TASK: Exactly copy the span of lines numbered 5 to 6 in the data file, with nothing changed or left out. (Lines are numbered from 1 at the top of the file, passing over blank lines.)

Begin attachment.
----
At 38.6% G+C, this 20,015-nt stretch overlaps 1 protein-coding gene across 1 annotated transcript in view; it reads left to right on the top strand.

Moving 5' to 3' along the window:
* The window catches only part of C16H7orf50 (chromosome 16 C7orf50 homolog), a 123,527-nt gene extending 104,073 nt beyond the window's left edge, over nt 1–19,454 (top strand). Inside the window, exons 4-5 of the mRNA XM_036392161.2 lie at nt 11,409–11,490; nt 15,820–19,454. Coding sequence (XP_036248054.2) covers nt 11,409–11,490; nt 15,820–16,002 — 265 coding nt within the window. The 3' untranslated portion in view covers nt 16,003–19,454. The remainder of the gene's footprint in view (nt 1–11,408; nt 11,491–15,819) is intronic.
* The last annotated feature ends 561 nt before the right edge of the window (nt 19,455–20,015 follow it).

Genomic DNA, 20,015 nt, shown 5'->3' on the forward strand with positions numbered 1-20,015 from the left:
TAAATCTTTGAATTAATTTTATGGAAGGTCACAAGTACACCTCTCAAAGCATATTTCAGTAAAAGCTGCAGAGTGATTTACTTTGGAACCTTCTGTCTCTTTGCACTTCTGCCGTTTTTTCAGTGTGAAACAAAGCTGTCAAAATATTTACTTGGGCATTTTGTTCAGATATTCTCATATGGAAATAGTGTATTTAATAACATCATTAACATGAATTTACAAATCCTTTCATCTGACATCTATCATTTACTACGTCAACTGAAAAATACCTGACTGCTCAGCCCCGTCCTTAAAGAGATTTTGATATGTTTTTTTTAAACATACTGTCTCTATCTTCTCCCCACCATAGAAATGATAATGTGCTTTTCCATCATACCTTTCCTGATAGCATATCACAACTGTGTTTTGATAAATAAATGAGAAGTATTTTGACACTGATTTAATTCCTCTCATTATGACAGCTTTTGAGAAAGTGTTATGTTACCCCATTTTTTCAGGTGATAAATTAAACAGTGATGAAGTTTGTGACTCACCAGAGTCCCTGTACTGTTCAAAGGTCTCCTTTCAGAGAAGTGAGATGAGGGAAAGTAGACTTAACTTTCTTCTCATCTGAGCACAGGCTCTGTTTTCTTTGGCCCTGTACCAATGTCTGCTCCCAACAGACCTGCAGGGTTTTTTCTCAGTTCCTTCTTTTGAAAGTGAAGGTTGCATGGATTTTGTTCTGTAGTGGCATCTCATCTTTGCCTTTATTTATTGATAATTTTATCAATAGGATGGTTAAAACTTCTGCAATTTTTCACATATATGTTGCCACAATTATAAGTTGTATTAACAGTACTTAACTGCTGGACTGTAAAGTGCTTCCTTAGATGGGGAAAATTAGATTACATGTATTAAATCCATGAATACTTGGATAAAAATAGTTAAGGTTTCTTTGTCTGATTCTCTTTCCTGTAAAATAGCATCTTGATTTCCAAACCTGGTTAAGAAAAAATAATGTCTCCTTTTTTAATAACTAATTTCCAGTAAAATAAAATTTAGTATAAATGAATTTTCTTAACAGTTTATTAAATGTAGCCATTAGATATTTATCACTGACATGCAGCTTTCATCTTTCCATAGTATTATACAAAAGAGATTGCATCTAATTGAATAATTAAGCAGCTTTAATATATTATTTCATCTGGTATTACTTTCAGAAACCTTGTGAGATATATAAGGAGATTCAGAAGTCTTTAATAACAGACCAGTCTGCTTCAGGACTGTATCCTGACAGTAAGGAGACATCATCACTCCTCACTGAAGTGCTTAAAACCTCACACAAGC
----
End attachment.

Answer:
Genomic DNA, 20,015 nt, shown 5'->3' on the forward strand with positions numbered 1-20,015 from the left:
TAAATCTTTGAATTAATTTTATGGAAGGTCACAAGTACACCTCTCAAAGCATATTTCAGTAAAAGCTGCAGAGTGATTTACTTTGGAACCTTCTGTCTCTTTGCACTTCTGCCGTTTTTTCAGTGTGAAACAAAGCTGTCAAAATATTTACTTGGGCATTTTGTTCAGATATTCTCATATGGAAATAGTGTATTTAATAACATCATTAACATGAATTTACAAATCCTTTCATCTGACATCTATCATTTACTACGTCAACTGAAAAATACCTGACTGCTCAGCCCCGTCCTTAAAGAGATTTTGATATGTTTTTTTTAAACATACTGTCTCTATCTTCTCCCCACCATAGAAATGATAATGTGCTTTTCCATCATACCTTTCCTGATAGCATATCACAACTGTGTTTTGATAAATAAATGAGAAGTATTTTGACACTGATTTAATTCCTCTCATTATGACAGCTTTTGAGAAAGTGTTATGTTACCCCATTTTTTCAGGTGATAAATTAAACAGTGATGAAGTTTGTGACTCACCAGAGTCCCTGTACTGTTCAAAGGTCTCCTTTCAGAGAAGTGAGATGAGGGAAAGTAGACTTAACTTTCTTCTCATCTGAGCACAGGCTCTGTTTTCTTTGGCCCTGTACCAATGTCTGCTCCCAACAGACCTGCAGGGTTTTTTCTCAGTTCCTTCTTTTGAAAGTGAAGGTTGCATGGATTTTGTTCTGTAGTGGCATCTCATCTTTGCCTTTATTTATTGATAATTTTATCAATAGGATGGTTAAAACTTCTGCAATTTTTCACATATATGTTGCCACAATTATAAGTTGTATTAACAGTACTTAACTGCTGGACTGTAAAGTGCTTCCTTAGATGGGGAAAATTAGATTACATGTATTAAATCCATGAATACTTGGATAAAAATAGTTAAGGTTTCTTTGTCTGATTCTCTTTCCTGTAAAATAGCATCTTGATTTCCAAACCTGGTTAAGAAAAAATAATGTCTCCTTTTTTAATAACTAATTTCCAGTAAAATAAAATTTAGTATAAATGAATTTTCTTAACAGTTTATTAAATGTAGCCATTAGATATTTATCACTGACATGCAGCTTTCATCTTTCCATAGTATTATACAAAAGAGATTGCATCTAATTGAATAATTAAGCAGCTTTAATATATTATTTCATCTGGTATTACTTTCAGAAACCTTGTGAGATATATAAGGAGATTCAGAAGTCTTTAATAACAGACCAGTCTGCTTCAGGACTGTATCCTGACAGTAAGGAGACATCATCACTCCTCACTGAAGTGCTTAAAACCTCACACAAGC